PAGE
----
Scouts Guide to the Zombie Apocalypse: A Review

Day 47. 161 pages, 58,131 words.

This good-bad/bad-good splatter comedy was our second movie of the night. I was immediately infuriated by the lack of an apostrophe in the title. I mean, they could have put it basically anywhere. But I tried to look past that and see the movie for what it was.


Which was basically summed up by “good-bad/bad-good splatter comedy” and ought to have no surprises after you’ve read the title and gotten past the apostrophe thing.

This was a hilarious but rather unsurprising romp that delivered everything it promised. A little group of boy scouts, desperate to be accepted in an aptitude-hating world and acquire popularity and sexual attention in the most juvenile way, find themselves at ground zero of a zombie outbreak. After returning from a camp-out to find most of their home town already converted, they set about saving the day with the assistance of a plucky stripper.


I mean, with the indispensible butt-saving heroism of a plucky cocktail waitress. No, for real.

With this entertaining premise, a lot of excellent splattery violence and some amusing divergences from the Zombie Apocalypse trope (and some equally amusing adherences to it), this was a fun movie to eat snacks and drink booze to. It was no Shaun of the Dead[1] or Tucker and Dale vs. Evil, but it was a solid Zombeavers.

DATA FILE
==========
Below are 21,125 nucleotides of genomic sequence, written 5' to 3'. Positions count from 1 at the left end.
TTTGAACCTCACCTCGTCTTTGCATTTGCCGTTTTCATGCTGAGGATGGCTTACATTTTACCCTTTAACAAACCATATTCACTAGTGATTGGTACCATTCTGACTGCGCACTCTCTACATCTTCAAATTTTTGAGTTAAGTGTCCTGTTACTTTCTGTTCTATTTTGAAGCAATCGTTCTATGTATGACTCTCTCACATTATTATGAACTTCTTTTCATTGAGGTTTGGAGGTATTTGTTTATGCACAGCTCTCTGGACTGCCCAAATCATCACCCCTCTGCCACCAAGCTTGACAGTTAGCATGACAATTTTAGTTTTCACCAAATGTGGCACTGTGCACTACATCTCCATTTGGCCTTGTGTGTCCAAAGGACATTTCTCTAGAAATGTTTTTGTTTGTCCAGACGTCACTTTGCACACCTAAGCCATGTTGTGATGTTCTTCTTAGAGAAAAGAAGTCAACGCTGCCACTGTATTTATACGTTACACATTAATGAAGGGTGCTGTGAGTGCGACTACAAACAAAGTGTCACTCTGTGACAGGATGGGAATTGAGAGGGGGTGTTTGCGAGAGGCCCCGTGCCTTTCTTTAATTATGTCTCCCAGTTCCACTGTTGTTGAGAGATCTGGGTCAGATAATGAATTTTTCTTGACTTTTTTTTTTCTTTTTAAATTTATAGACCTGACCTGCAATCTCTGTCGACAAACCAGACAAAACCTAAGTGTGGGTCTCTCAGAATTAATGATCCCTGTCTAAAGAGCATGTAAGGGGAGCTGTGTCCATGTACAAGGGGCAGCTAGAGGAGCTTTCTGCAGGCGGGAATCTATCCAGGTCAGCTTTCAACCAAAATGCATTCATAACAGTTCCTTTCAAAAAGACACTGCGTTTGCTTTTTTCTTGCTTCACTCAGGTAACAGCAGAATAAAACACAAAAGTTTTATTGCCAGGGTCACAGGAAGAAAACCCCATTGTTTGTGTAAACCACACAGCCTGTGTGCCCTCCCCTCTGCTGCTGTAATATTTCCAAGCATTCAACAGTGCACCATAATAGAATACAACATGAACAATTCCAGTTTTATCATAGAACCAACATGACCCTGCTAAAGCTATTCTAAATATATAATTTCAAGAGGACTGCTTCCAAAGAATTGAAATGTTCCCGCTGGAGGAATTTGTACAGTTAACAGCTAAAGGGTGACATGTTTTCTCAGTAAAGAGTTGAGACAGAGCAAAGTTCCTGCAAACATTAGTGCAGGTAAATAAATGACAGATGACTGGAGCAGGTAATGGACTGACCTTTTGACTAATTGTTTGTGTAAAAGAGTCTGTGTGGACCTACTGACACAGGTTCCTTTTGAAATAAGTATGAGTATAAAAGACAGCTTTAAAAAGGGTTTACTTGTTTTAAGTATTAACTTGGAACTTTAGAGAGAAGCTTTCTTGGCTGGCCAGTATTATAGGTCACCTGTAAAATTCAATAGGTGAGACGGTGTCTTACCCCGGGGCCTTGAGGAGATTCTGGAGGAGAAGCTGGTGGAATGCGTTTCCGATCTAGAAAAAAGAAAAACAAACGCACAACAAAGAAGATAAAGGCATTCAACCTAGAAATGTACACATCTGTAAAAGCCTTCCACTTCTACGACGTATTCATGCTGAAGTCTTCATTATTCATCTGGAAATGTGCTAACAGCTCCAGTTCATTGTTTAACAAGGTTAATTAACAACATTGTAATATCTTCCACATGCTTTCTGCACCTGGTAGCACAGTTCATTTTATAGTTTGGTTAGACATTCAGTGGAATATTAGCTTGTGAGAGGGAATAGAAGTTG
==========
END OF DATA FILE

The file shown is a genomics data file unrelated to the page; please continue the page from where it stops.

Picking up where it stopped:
[1] Holy fucknuggets, that movie is 12 years old.


One of the boy scouts was actually Scott “Cyclops” Summers from the new X-Men reboot, but we’ll get to that tomorrow. Probably. I’m not ruling out the possibility of a connectivity event between the movies, with Cyclops as a lynchpin.

All in all, delightful entertainment although not exactly a must-see unless you’re doing some sort of Master’s thesis on the zombie phenomenon in popular culture.


Or selfie culture.



About Hatboy

I’m not often driven to introspection or reflection, but the question does come up sometimes. The big question. So big, there’s just no containing it within the puny boundaries of a single set of punctuationary bookends. Who are these mysterious and unsung heroes of obscurity and shadow? What is their origin story? Do they have a prequel trilogy? What are their secret identities? What are their public identities, for that matter? What are their powers? Their abilities? Their haunted pasts and troubled futures? Their modus operandi? Where do they live anyway, and when? What do they do for a living? Do they really have these fantastical adventures, or is it a dazzlingly intellectual and overwrought metaphor? Or is it perhaps a smug and post-modern sort of metaphor? Is it a plain stupid metaphor, hedged around with thick wads of plausible deniability, a soap bubble of illusory plot dependent upon readers who don’t dare question it for fear of looking foolish? A flight of fancy, having dozed off in front of the television during an episode of something suitably spaceship-oriented? Do they have a quest, a handler, a mission statement, a department-level development objective in five stages? I am Hatboy.
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2 Responses to Scouts Guide to the Zombie Apocalypse: A Review

  1. Pingback: Movie night: Korean Movie Extravaganza | Hatboy's Hatstand

  2. Pingback: VVitchy Movie Night (some reviews) | Hatboy's Hatstand

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